I love Titus 3:4 - ‘But when the kindness and love of God our Saviour appeared, he saved us, not because of righteous things we had done, but because of his mercy.’ That is worth celebrating! Christians around the world do so in different ways.
The Russian, Greek and Serbian Orthodox Churches in the East etc exchange gifts after the feast of the Magi, usually on January 7th. The Orthodox begin their 12 days of Christmas with fasting to prepare for the coming One. In Pakistan Christians paint their house walls again with a coloured whitewash and buy each other a new set of clothes. It is great to see many poor families being able to dress up for the Christmas Services where Punjabi psalms and Christian carols are sung with gusto! They also build large wooden-framed Christmas stars with red paper, illuminate them internally and suspend them for Muslims and Christians to see - presenting a witness to their wider community.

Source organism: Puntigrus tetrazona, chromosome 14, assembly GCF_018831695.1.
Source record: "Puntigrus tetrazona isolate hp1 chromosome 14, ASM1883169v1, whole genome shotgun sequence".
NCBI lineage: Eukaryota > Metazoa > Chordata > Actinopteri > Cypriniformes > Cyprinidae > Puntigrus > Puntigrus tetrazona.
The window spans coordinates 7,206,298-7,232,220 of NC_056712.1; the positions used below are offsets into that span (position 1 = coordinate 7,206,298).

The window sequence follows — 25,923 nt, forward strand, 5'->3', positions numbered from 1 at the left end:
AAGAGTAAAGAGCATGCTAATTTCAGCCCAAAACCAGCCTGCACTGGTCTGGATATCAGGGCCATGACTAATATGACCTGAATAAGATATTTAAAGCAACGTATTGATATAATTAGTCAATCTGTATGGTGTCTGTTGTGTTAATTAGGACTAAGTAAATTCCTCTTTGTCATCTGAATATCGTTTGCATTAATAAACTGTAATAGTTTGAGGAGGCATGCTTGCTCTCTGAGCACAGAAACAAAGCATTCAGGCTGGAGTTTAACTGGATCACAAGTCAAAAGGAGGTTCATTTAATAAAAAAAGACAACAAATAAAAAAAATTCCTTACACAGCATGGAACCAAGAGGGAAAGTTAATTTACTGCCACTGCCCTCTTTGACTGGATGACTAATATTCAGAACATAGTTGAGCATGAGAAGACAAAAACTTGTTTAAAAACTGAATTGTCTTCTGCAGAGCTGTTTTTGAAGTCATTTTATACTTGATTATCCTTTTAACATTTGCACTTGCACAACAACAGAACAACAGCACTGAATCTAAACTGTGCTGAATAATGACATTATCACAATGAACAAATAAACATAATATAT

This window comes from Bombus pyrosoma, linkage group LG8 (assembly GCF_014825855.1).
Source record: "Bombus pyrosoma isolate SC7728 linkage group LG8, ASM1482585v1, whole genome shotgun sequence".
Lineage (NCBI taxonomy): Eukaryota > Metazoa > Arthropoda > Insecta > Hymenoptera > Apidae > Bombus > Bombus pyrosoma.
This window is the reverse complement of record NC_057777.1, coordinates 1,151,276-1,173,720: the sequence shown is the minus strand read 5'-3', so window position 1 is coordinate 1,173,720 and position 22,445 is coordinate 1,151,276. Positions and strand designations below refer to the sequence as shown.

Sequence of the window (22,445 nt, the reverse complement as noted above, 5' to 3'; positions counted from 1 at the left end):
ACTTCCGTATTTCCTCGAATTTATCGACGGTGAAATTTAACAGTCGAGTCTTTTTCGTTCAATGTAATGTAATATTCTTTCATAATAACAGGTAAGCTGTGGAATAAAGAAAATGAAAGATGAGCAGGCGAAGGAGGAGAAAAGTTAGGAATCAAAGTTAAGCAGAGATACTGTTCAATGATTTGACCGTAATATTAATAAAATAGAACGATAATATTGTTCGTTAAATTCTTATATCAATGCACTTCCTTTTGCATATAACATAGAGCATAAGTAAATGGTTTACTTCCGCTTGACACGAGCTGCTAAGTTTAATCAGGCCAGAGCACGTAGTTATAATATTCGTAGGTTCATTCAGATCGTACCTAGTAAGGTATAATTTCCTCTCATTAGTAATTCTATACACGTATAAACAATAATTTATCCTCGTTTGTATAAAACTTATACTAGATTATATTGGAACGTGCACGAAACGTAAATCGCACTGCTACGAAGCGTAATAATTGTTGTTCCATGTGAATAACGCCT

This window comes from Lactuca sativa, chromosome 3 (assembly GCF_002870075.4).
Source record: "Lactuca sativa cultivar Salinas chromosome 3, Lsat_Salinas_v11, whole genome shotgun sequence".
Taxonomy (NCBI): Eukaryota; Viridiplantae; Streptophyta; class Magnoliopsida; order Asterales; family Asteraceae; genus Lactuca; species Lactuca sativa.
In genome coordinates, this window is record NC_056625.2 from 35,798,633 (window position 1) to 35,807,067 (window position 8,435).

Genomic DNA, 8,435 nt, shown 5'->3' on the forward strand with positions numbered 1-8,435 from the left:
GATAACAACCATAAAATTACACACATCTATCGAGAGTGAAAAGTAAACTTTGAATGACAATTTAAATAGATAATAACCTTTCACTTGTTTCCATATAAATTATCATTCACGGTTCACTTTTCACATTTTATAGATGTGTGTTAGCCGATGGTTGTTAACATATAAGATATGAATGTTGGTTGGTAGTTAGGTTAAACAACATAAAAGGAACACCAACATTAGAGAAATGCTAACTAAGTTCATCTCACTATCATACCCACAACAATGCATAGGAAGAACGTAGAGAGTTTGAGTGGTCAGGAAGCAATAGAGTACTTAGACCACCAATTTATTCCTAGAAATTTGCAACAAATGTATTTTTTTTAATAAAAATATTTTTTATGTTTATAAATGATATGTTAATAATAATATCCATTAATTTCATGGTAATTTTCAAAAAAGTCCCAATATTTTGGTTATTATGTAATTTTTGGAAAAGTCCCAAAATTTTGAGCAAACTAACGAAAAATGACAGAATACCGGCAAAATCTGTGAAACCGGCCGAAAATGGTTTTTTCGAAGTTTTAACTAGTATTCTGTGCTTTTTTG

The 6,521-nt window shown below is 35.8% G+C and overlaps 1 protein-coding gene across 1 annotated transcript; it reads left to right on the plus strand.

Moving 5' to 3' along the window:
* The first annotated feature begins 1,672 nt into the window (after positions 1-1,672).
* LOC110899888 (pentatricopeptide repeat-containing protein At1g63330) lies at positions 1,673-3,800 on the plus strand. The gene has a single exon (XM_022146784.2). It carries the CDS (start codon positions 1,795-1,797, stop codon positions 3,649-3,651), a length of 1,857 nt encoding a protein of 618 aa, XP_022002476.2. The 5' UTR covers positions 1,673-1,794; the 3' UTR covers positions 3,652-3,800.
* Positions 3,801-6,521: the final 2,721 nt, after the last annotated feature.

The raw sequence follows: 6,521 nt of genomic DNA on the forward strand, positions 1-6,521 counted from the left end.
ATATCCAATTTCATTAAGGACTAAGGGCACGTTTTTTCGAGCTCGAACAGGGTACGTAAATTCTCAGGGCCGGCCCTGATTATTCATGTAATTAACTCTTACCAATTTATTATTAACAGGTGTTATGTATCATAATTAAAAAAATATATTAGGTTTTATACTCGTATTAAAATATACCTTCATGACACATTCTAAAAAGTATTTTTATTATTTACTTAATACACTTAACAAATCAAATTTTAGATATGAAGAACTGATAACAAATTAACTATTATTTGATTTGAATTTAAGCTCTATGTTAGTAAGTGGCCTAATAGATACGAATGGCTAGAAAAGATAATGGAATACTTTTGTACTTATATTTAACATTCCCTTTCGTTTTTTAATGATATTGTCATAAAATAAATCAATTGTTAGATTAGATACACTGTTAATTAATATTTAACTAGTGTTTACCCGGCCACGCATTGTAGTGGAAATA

There are of course those who simply take on Western cultural practices. A friend told about a Kenyan dressed up in a Santa’s outfit outside a store in El Doret with Jingle Bells playing. December is particularly hot at that time of year in Kenya! Simon Clift has celebrated with our diocesan companion link in Holy Cross Cathedral singing ‘In The Bleak Midwinter’ in a temperature of 35 degrees centigrade! I like the laid-back Australians who enjoy their Christmas BBQ feast on the beach
At Christmas we received the greatest gift of all as Christ is born for each one of us. Let us be a gift to other people this Christmas by particularly inviting the lonely, neglected and poor to His feast – that is a tradition worth practising!